Break out the Icy/Hot, kids - you'll never make it through Dragon Quest Swords: The Masked Queen and the Tower of Mirrors without loose joints. The game dispenses with the turn-based RPG combat and sprawling world map of other Dragon Quest games in favor of an on-rails, first person hack and slash adventure perfectly tailored to the Wii. A few things are thrown in for fans of the series - familiar music, typical character stereotypes, Akira Toriyama character designs - but for the most part, Dragon Quest Swords has gone in a new direction that almost works out.
Above: Trust us, this is harder than it looks
Everything in this game is done with the Wii Remote, but the only thing worth a damn is the sword swinging. We can hear some of you groaning as you picture jiggling your arm around like a monkey having a seizure, but fear not - this is the only game we've ever seen to have an arm swing produce a realistic sword swing. If you want to make a horizontal slash, you've got to move the remote in a horizontal smooth horizontal line; if you want to thrust at an enemy, you've actually got to thrust.
Scoring hits fills up a power gauge that your can use at full to perform a Master Stroke - which is the same as a normal stroke, but there's an interactive cutscene where you have to complete a series of Remote swings in the right order to score a big hit on your target. This slick mechanic, combined with the first person perspective, makes combat more strategic (and more demanding), than any other Wii Remote-dependent game out there.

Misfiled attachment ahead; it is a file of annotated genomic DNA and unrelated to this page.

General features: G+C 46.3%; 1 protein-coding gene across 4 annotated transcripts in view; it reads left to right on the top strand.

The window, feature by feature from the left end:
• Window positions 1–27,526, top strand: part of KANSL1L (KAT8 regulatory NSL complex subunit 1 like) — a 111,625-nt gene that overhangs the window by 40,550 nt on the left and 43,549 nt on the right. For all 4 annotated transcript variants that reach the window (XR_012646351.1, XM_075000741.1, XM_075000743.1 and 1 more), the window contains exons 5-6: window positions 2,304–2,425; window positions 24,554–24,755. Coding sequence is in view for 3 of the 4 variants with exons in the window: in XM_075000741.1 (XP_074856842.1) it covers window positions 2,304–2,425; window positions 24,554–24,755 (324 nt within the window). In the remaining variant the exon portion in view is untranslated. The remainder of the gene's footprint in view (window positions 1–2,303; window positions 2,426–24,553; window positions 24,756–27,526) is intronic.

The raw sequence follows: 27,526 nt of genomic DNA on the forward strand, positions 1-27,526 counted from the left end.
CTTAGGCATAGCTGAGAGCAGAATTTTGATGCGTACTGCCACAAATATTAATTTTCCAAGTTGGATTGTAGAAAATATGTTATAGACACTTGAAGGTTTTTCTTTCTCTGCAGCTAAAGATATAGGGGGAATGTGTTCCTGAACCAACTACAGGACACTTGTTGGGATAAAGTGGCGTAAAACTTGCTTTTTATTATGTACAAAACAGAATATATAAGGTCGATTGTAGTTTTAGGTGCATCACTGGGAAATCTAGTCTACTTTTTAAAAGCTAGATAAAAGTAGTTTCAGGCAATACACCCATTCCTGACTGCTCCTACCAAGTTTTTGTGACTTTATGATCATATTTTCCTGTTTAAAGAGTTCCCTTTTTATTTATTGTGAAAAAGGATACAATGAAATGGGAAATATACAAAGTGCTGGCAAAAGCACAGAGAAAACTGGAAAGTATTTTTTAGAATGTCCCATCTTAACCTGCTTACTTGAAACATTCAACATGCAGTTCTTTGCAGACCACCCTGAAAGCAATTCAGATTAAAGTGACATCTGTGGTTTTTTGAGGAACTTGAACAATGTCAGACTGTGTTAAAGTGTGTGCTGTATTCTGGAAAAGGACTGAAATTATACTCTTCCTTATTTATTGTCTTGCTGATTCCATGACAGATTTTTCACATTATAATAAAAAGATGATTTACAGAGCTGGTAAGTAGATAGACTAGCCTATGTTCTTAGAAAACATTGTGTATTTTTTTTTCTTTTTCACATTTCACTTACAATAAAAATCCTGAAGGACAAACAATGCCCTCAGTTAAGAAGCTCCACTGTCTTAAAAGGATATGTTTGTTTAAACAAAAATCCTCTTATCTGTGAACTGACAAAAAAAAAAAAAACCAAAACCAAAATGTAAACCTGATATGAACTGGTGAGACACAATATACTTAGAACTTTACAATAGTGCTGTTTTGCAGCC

Too bad the rest of the game isn't as fresh. The plot is like half a hundred others we've heard of: son of a hero out to save his kingdom from some nefarious fiend. However, in Dragon Quest Swords, it's worth mentioning that you hardly see this fiend and the worst thing we saw said fiend do to anybody was turn them into a fish.
Main quest aside, there are a few minigames you can play with friends - such as the Slime Attack, in which you've got to kill a bunch of Slimes in a certain amount of time and an assortment of target-practice games. There's the single-player Tambola chance game, which has you frantically spinning a wheel to win prizes. And lastly, there's a weird cat creature that gives you cool stuff if you find mini medals for him. All in all, par for the RPG course.
Above: Imagine this line in a really annoying French accent
Unfortunately, none of these things are very interesting, and that, ultimately, is where Dragon Quest Swords tanks: there's just not much to do. The story is dull, the game is short, the voiceovers are horrible and - thanks to the on-rails mechanic - there's nothing to explore. The gameplay is there, but with a total lack of depth, most gamers will get bored in about two hours (if they haven't succumbed to carpal tunnel by then). We salute Square Enix for trying something different and for finally getting the Wii Remote/sword swing marriage to work, but their innovations in Dragon Quest Swords wind up cutting both ways.
Feb 19, 2008